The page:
Cymraeg

Sometime at the beginning of the Bronze Age, about 2,250 to 2,000 BC, some people walked through the wetlands where Swansea Bay now lies. Perhaps they used one of the wooden trackways which had been laid across the wet ground, parts of which can still be seen when the tide is out.

They had with them a special object, a fine flint dagger, a piece of exquisite workmanship made by an expert craftsman. The dagger was part of a Europe-wide culture, and was perhaps an important part of their identity.

For some reason the precious object was dropped; perhaps by accident, but more likely left as a deliberate offering in shallow water in a place of special significance.

Rediscovery

The dagger remained submerged, first in the water, and then, as the environment changed, in peat beneath the sands of Swansea Bay, for four millennia. Then, in 1971, a student, Paul Tambling and his girlfriend, Angela, were walking across the bay and saw it sticking out of the sand.

They picked it up and took it home, and it became a treasured object once more, associated with happy memories and a unique symbol of their relationship.

Reporting

Early in 2016 Paul and Angela heard of a flint knapping demonstration being held at Cyfarthfa House Museum in Merthyr Tydfil and decided to take their dagger along to show an expert.

The flint knapper recognised the dagger’s significance and it was reported to Mark Lodwick, the Portable Antiquities Scheme finds co-ordinator at Amgueddfa Cymru.

The dagger was identified as a ‘Beaker Dagger’, more commonly found in south-eastern England, often accompanying high-status burials, with only four other examples known of in Wales.

The discovery was exciting, and Mark contacted Paul and Angela, who brought the dagger in for recording and told him their story.

Recreation

Ideally, an object of this importance would belong in a public collection in a museum, but it is understandable that Paul and Angela want to keep it, given its personal significance to them.

Happily, a solution has been found in the form of flint-knapper Karl Lee, who attended Swansea Museum’s Welsh Museums Festival event in October and made a replica for display in their galleries.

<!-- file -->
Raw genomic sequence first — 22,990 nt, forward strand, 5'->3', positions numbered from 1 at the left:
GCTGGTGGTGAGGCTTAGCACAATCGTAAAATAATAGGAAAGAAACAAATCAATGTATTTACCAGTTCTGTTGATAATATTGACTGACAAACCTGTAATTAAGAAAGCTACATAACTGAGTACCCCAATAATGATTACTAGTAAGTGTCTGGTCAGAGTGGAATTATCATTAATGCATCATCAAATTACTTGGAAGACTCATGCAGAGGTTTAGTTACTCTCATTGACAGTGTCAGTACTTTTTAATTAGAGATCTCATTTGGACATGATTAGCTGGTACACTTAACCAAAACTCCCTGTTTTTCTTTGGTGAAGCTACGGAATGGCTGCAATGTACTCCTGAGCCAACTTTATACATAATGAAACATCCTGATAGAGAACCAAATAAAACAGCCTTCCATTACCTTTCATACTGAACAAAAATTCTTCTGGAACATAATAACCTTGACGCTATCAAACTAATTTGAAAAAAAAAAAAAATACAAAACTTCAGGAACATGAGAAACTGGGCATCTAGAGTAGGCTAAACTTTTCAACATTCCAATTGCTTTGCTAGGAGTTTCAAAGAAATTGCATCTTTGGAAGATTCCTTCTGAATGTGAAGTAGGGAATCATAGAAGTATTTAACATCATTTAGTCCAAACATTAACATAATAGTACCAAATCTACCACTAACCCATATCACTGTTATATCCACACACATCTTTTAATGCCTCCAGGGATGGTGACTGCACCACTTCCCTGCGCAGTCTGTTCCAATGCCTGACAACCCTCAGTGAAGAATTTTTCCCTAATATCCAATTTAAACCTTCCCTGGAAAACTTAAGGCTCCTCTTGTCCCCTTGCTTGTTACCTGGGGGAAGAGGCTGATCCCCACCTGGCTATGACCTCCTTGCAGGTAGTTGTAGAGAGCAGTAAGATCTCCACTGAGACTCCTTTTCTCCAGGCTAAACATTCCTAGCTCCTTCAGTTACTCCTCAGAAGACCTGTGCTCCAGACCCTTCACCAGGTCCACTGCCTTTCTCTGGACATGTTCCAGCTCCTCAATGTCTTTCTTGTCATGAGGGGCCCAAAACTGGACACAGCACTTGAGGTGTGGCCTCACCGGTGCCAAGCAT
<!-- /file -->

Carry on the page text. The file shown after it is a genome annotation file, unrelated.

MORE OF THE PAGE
It will now become a part of Swansea Museum’s Lost Treasures of Swansea Bay project, which invites communities to respond to the deep history of the bay through the many archaeological items found there by members of the public.

Here at the Mary Gillham Archive Project hub we’ve recently begun ‘timehopping’ on social media.

This involves using Mary’s detailed writings to find out what she was doing on today’s date, so many years ago, and then posting it on Twitter and Facebook (i.e. “on this date, in this year, Mary was doing this…”). It’s an interesting way to learn about Mary’s life history and see the many activities that she got up to in her day-to-day life.

A recent and particularly intriguing timehop posted on 16th October described how on that day in 1982, Mary witnessed the enormous humpback whale lying washed up on Gilestone beach at Aberthaw, near the Power Station.

This sparked the interest of many and after a twitter conversation with National Museum Cardiff it turns out that the bones of the whale are now on display at the museum, right here in Cardiff! This means that you can still visit this gigantic sea mammal today and see a part of Welsh history with your own eyes, just like Mary did.

Crowds on Aberthaw Beach

For those fortunate enough to be there in 1982 Aberthaw, the experience was an unforgettable one.

In her archive, Mary explains that it was almost “impossible to photograph the whale” due to the thousands of people congregating to get a glimpse.

The coastguard had tied the tail of the whale to a large iron post in the ground with ropes (to prevent the animal from washing back out to sea).

Mary describes how she got the chance to hold one of the whale’s gigantic flippers while Piers Langhalt, formerly of National Museum Cardiff, cut the large barnacles from the animal. These same barnacles can be found preserved at the museum, alongside the whale!

One volunteer on the Mary Gillham Archive Project, Julia Banks, recalls the “overpowering, rotting smell” of the beached whale that she witnessed as a young child. Julia visited the scene with her parents and remembers joining the masses of locals all gathering for the unusual sight, as well as seeing a group of people measuring the whale in order to figure out its age.